Monday, April 04, 2005

Why Anything Is Possible 

Why did a hoax on a purported scheme by the Pentagon to invest war money in Wall Street via a specially-created Office of Special Brokerage Services sound reasonable to my ears?
May be it was because of this, from the aptly named Robert Looney, writing in Strategic Insights for the Naval Postgraduate School:
"With the development during the last several decades of well functioning futures markets for many commodities, private sector analysts often use the prices from these markets as indictors of potential events. The use of petroleum futures contract prices (Looney, Schrady, Brown, 2001) is an example of the manner in which traders gauged the likely outcome of events such as the U.S. Naval response to Iraq's invasion of Kuwait in 1990. In a like manner, the movement of petroleum futures prices in late March 2003, after the recent Iraq war began, reflected the implications traders drew concerning the outcome of the conflict—falling rapidly in the first few days of the conflict, but rising again after it became apparent the Iraqi regime would not fall in a matter of days. Before the Iraq war began, oil prices, incorporating a war premium, suggested there was a very high probability of a conflict (Leigh, Wolfers and Zitzewitz, 2003)."
That's right. Remember the DARPA flap in 2003 over the plan to create a Policy Analysis Market wherein intelligence agencies could trade futures in world events? I.e., "Trading in these events, as in the case of petroleum futures, would produce price movements that could be easily translated into the likely occurrence of future incidents, such as the likelihood of a coup in Yemen." Looney explained:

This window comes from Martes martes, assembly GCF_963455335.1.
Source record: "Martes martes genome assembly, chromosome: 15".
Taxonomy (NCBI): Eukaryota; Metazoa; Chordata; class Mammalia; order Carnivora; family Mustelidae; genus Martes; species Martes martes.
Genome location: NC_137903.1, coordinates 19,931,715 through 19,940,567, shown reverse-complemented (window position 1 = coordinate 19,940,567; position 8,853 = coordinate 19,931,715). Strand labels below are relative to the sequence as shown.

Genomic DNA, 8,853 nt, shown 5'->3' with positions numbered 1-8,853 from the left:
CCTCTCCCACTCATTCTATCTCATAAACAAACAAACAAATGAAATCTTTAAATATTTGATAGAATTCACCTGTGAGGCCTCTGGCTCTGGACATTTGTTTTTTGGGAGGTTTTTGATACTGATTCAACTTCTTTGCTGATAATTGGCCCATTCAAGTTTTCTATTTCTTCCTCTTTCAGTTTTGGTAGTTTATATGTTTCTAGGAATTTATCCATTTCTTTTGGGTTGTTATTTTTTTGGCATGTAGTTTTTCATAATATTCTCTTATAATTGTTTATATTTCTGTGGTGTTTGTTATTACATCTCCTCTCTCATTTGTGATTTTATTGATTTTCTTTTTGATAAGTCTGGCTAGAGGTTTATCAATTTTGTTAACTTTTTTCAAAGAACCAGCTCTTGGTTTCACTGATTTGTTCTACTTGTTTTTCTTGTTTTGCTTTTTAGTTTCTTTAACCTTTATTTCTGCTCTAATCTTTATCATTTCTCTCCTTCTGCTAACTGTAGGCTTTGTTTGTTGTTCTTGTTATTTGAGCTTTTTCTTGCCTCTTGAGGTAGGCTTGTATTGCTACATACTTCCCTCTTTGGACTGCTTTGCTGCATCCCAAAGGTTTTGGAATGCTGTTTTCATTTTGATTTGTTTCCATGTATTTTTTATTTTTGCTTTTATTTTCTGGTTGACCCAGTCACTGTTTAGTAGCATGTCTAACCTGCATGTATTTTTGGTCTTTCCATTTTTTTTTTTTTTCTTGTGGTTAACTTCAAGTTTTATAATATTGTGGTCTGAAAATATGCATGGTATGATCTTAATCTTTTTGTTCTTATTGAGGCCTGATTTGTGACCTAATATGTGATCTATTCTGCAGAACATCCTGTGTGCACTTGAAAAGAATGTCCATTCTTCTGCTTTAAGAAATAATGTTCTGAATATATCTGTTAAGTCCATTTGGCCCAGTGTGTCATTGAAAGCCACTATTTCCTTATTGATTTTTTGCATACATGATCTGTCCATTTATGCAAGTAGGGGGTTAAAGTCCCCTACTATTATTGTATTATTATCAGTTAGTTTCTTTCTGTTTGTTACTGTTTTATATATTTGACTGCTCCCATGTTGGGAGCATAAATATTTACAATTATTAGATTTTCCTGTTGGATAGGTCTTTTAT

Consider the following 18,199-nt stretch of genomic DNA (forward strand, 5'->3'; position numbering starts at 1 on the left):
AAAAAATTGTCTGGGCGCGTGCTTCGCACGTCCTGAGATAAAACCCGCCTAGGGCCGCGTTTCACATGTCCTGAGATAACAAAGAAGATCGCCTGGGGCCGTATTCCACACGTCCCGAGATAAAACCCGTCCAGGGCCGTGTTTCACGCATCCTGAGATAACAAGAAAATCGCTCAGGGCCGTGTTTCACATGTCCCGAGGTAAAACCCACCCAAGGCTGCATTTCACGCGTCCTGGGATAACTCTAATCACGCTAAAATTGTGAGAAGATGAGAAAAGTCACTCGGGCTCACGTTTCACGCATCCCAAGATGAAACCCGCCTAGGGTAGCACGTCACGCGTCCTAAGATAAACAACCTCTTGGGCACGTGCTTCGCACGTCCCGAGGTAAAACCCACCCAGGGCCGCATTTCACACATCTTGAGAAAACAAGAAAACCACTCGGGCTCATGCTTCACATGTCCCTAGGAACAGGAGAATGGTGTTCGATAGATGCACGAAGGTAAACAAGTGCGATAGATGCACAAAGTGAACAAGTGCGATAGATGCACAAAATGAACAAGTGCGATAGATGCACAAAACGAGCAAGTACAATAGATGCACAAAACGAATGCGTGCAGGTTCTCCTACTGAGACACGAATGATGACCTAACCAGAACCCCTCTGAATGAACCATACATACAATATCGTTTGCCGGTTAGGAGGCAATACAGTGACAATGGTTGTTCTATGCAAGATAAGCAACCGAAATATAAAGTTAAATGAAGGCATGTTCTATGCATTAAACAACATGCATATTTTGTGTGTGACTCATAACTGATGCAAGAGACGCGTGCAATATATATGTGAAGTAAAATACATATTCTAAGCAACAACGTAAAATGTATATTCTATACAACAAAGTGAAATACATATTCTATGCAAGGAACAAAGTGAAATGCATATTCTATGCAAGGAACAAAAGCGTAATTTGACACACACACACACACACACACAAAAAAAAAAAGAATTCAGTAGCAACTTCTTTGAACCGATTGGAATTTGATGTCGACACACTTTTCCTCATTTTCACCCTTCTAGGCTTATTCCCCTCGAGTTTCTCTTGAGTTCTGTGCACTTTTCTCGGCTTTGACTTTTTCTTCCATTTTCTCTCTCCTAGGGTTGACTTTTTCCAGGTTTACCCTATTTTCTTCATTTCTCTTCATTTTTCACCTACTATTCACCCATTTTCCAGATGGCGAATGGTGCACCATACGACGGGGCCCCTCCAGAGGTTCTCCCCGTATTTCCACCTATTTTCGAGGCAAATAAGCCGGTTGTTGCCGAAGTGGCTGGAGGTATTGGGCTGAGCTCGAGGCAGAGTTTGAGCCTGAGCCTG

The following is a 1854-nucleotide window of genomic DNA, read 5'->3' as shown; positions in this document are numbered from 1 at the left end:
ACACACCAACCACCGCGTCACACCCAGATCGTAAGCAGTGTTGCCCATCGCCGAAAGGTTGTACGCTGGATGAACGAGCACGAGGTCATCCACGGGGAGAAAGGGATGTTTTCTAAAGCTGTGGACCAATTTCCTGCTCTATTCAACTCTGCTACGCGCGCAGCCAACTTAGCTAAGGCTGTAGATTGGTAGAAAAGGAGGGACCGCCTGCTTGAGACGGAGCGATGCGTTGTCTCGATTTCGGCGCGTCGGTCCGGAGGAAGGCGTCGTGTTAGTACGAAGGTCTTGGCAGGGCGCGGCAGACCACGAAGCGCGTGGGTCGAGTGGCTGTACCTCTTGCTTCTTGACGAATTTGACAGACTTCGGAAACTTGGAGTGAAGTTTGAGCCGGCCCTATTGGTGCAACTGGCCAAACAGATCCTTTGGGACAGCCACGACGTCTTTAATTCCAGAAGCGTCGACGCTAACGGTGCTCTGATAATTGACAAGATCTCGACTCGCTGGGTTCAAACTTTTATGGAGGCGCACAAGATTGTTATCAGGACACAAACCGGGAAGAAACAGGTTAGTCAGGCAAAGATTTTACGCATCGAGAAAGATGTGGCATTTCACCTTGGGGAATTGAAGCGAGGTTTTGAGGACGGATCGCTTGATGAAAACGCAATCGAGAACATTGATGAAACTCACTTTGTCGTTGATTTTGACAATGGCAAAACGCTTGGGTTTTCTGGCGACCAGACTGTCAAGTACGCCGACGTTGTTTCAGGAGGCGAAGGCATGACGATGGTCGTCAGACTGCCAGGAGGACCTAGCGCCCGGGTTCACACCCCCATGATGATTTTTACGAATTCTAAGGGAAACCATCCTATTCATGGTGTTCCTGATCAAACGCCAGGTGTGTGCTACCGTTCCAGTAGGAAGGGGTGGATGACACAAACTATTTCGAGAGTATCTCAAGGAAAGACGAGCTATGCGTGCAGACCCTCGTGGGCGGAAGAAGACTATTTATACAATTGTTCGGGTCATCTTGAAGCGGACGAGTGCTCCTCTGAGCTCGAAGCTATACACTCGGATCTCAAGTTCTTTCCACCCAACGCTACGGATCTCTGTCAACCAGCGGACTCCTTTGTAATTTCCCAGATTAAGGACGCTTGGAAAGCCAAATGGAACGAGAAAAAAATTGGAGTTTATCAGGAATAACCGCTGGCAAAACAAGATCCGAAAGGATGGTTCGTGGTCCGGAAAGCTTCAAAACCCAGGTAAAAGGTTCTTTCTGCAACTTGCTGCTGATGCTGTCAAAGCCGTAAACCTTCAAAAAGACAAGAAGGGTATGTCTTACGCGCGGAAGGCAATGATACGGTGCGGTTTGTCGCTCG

"The presumption was that in many cases, intelligence derived in this manner would be more accurate than that obtained through traditional means (see Figure 1, from the original PAM web site). Initially the site was to be confined to political economic, civil and military futures of the key Middle Eastern countries of Egypt, Jordan, Iran, Iraq, Israel, Saudi Arabia, Syria, and Turkey, and the impact of U.S. involvement with each. A typical bet would involve issues such as whether the United States would pull its troops out of Saudi Arabia (Coy 2003), or whether the Egyptian currency was likely to fall by 20% by the end of the year. Assassinations, the most controversial feature of PAM and the most publicized, were not officially listed as a likely market."
For the curious, this is the Figure 1 referenced in the quote above, showing the accuracy of the, shall we call it, "Free Market" school of geopolitical gaming:
si_pam_fig_1 The basic idea behind this was that, in regular investments, particularly volatile, risky investments like futures, what drives the market is information. Investors are highly motivated to gather accurate information, and "..the collective response of a group to any question of knowledge is going to be both the best response possible...and a remarkably accurate response as well..." Very simplistically put, and based at least in part on the idea that a group pools more knowledge than any individual or few numbers of people can, the PAM idea would have offered quarterly contracts betting on the likelihood of specific events like war, economic stability, regime changes, etc., and the Defense Department and intelligence agencies would have watched the results of the trades and proceeded accordingly.

It all came out prematurely, and DARPA became a laughingstock, but at the time of his report, Looney believed PAM would rise out of its own ashes:
"Thus, while it was a public relations disaster, some version of the program will likely be introduced on a restricted basis, perhaps along the lines suggested above, in an attempt to better tap the country's disperse knowledge base, human insight, and analytical expertise."
Who knows? Things have gotten so absurd that nothing seems too outlandish to reject out of hand anymore.

And that, ladies and gentlemen, is in part how a mere joke came to look like a yet another perfectly credible batshit government scheme.

corrente SBL - New Location
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The Washington Chestnut
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